Redskins general manager Scot McCloughan — who has rightfully earned the nickname The Ninja — continues to shape Washington’s defense this offseason, signing former Seattle Seahawks safety Jeron Johnson to a two-year, $4 million deal, according to reports.
The #Redskins are signing safety & ST Jeron Johnson to a 2-year deal worth $4M, source said. He visited this weekend.
— Ian Rapoport (@RapSheet) March 16, 2015
It’s another point for the defense, as Johnson joins Ricky Jean Francois, Terrance Knighton, Stephen Paea, and Chris Culliver as the Redskins’ top additions since free agency began less than a week ago.
1. Stickin’ to the plan. It may sound like a broken record at this point, but it’s the result of Redskins fans not being accustomed to quality contracts, promising players, and long-term franchise goals. Since McCloughan discussed his plan during his introductory press conference as the team’s general manager earlier this year, he’s done exactly what he said he would.
2. The money. Like the other contracts we’ve seen dished out by the front office so far, this one for Johnson is a fair one. Clearly it’s inexpensive, but also perfect for a backup who may have some potential, but who needs to be given a chance in order to see if he’s deserving of a long-term starting spot and the contract to reflect it. Additionally, there’s very minimal risk. If Johnson doesn’t cut it at safety, he remains a proven asset on special teams.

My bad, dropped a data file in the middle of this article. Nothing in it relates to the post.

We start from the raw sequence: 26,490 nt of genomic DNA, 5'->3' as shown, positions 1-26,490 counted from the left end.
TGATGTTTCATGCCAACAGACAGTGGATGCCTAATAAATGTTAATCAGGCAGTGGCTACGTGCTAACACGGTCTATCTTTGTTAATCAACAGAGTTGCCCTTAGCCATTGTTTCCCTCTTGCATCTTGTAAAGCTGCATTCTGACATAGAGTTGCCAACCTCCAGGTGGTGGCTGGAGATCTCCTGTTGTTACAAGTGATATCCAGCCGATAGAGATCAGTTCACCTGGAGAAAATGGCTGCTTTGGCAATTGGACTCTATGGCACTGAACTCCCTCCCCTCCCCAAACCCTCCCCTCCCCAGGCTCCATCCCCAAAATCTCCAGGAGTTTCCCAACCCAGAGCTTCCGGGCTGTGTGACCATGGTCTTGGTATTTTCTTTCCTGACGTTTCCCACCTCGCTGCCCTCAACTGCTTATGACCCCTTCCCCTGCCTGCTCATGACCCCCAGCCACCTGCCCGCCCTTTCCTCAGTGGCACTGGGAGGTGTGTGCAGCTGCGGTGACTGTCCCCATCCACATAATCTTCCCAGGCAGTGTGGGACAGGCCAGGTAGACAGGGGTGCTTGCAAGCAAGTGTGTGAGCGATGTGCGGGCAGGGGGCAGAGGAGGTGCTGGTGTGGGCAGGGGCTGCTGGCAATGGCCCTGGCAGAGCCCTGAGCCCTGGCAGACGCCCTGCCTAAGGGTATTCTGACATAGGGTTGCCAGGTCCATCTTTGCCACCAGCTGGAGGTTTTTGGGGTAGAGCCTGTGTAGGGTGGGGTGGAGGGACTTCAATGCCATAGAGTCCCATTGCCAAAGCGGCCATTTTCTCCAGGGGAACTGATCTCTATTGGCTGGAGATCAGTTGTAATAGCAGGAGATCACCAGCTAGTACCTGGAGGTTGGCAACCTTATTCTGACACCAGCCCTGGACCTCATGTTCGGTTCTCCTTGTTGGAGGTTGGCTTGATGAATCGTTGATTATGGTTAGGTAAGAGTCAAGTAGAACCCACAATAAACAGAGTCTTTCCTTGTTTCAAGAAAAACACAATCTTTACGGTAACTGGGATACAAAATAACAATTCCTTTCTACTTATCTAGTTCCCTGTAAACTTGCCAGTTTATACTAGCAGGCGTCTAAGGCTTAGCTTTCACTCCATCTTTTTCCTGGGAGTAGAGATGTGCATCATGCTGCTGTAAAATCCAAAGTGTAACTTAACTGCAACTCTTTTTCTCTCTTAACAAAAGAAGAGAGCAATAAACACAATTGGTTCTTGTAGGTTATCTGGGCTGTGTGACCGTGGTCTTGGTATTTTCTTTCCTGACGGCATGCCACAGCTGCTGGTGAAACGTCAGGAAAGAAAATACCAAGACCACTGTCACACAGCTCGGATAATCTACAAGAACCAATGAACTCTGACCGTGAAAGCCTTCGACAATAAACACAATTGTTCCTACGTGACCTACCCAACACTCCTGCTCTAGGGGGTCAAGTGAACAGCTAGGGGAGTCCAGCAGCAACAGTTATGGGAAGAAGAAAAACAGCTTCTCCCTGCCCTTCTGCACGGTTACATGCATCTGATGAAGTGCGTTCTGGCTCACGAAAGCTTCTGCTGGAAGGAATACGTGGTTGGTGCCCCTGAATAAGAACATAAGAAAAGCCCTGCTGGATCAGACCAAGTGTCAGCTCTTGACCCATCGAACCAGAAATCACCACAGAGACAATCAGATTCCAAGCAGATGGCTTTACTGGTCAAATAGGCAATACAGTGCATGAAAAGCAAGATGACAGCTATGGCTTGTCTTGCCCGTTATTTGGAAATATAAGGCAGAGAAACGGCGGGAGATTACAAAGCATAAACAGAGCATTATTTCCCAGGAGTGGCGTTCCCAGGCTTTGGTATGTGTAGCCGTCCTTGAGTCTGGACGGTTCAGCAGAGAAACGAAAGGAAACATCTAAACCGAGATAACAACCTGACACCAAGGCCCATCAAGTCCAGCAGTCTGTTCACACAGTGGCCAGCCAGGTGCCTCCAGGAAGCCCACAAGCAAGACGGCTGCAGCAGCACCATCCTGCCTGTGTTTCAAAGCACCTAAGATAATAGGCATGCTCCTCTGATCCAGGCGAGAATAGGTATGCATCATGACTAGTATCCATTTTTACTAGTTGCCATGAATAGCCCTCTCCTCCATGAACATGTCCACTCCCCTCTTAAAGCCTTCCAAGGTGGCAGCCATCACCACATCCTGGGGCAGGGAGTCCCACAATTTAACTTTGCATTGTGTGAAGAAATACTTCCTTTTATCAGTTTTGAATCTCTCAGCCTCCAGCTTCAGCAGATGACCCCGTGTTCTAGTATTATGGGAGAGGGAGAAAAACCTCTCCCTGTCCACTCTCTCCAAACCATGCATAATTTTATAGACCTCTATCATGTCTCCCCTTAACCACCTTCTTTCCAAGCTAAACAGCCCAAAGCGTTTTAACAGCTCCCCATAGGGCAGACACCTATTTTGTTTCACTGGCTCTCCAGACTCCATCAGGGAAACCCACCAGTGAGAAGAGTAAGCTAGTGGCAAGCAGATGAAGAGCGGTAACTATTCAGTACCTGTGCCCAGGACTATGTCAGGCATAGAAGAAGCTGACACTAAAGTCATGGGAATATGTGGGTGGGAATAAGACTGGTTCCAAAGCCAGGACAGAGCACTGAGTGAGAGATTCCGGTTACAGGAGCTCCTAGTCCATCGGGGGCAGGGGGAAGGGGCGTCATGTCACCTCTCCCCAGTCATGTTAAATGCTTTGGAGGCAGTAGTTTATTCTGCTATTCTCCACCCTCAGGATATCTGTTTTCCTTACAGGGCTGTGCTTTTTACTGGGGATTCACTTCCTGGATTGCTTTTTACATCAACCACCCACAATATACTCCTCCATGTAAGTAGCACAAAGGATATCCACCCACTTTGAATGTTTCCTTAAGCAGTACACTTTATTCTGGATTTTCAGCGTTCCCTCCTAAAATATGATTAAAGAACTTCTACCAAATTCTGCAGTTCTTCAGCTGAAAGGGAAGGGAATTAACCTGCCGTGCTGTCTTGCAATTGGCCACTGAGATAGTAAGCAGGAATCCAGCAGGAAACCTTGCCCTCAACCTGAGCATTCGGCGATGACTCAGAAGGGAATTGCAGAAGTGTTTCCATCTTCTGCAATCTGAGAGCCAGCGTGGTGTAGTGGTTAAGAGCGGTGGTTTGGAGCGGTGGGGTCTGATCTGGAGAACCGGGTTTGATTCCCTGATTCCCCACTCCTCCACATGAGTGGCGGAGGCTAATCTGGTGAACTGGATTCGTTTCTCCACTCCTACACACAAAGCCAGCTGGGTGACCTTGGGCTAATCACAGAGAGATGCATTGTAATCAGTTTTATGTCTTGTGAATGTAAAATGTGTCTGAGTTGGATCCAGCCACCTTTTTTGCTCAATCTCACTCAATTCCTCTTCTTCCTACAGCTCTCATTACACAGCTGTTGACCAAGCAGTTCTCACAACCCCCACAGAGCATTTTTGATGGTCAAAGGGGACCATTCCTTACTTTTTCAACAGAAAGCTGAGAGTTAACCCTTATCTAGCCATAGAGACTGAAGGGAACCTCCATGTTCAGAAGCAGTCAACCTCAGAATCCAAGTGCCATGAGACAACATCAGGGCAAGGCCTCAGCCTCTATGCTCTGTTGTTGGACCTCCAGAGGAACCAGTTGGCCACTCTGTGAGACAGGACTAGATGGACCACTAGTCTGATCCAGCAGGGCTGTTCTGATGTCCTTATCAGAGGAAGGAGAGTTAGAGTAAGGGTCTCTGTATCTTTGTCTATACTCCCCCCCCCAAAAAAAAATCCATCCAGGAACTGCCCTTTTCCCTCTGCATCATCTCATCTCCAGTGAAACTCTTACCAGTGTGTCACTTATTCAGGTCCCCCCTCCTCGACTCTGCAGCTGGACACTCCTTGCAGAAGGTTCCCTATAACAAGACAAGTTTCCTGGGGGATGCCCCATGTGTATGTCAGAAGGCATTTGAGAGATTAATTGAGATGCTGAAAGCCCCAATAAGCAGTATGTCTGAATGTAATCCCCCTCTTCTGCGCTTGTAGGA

3. The fit. He fits because the Redskins secondary was terrible last season. From notes and reports, Johnson sounds like a more of a strong safety than a free safety, but it wouldn’t be a surprise to see him at either position; McCloughan is likely a fan of safeties who can play both spots. Not to mention, Johnson has played about four games worth of snaps in his career; are we really going to call him one kind of safety or the other at this point? Let’s wait and see. And again, in addition to his potential at safety, Johnson is a solid contributor on special teams.
4. The player. Johnson has only one start under his belt since signing with the Seahawks after going undrafted in 2011 out of Boise State, but he’s built a reputation on special teams. His ties to McCloughan may have given Washington a leg up in negotiations (or maybe not). For a signing like this, we’re excited more so about potential and cost than we are about past performance — and that’s far from a bad thing.